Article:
Aside from the lack of Game Center support, the only gripe I can level against the game are its controls, which take some getting used to. Left or right joysticks are available as options, but the Touch controls are definitely the way to play. But even so, the touch controls are a mite wonky and imprecise. Essentially, a joystick is centered wherever you touch the screen; I find myself having to crank the sensitivity WAAAAAY down to prevent my Guardian from swirling all over the screen. After a short adjustment period the controls become manageable, but I would far prefer to see 1:1 relative touch controls, like those found in Space Invaders Infinity Gene and a number of other shooters. Maybe I can hope to see such controls (and Game Center support?!) added in an update …

Minor shortcomings aside, Who’s That Flying?! is a wonderfully fun game and an easy recommendation. I’ve been having a blast with it!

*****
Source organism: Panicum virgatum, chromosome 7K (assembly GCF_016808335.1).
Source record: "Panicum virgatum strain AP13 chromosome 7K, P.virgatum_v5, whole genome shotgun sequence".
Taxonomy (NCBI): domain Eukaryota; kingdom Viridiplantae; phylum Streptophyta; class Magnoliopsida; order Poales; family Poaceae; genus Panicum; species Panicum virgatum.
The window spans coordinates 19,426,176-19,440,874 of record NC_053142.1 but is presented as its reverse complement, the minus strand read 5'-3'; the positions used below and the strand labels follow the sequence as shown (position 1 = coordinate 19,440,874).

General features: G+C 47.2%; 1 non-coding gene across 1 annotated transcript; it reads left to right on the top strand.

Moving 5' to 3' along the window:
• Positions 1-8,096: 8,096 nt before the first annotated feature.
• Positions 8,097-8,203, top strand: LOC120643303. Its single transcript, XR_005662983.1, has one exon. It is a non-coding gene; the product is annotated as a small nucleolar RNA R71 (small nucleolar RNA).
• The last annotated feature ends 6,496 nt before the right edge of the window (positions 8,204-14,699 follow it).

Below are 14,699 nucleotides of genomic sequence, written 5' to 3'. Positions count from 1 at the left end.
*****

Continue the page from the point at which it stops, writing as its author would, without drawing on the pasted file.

Who’s That Flying?! [$2.99] is developed by MediaTonic and published by Capcom. Reviewed on an iPhone 4.

Soccer Superstars 2011 Review: This is One Great Soccer Game

I feel like I’ve been playing a lot of Gamevil games recently; Air Penguin sucking up the “waiting” times, while Soccer Superstars 2011 has been sucking up the rest of my time.

And with good reason: Soccer Superstars 2011 may as well be the next, great sports game on the iPhone.  Before this, I’ve been playing Madden NFL 11—that’s right, 2011—on my iPhone, as it was the only sports game that really was enjoyable for me.  I love soccer as well, but all of the soccer games on the App Store are pretty outdated, starting with X2 Football 2010.

I do see some glaring issues with Soccer Superstars though.  So far, after 6 hours of play, it has crashed on me twice causing me to start over whatever game I was playing.  Along with that, Gamevil continues to apply the horrid, extremely small buttons in the UI along with the extremely small text.  On top of that, the controls are slightly off in that whenever I try to change direction, it takes about half a second to switch.  And when a defender is in front of you, that’s a bit too late, as the ball has already been stolen from you.

Restoring your condition after every game is a bit of a nuisance as well, on top of the whole “you look tired, I’m going to bench you” sort of thing that appears in the My League mode.

And while that looks like a large pile of bad things compared to a small pile of good things, Soccer Superstars 2011 is still, probably, one of the best soccer games to date.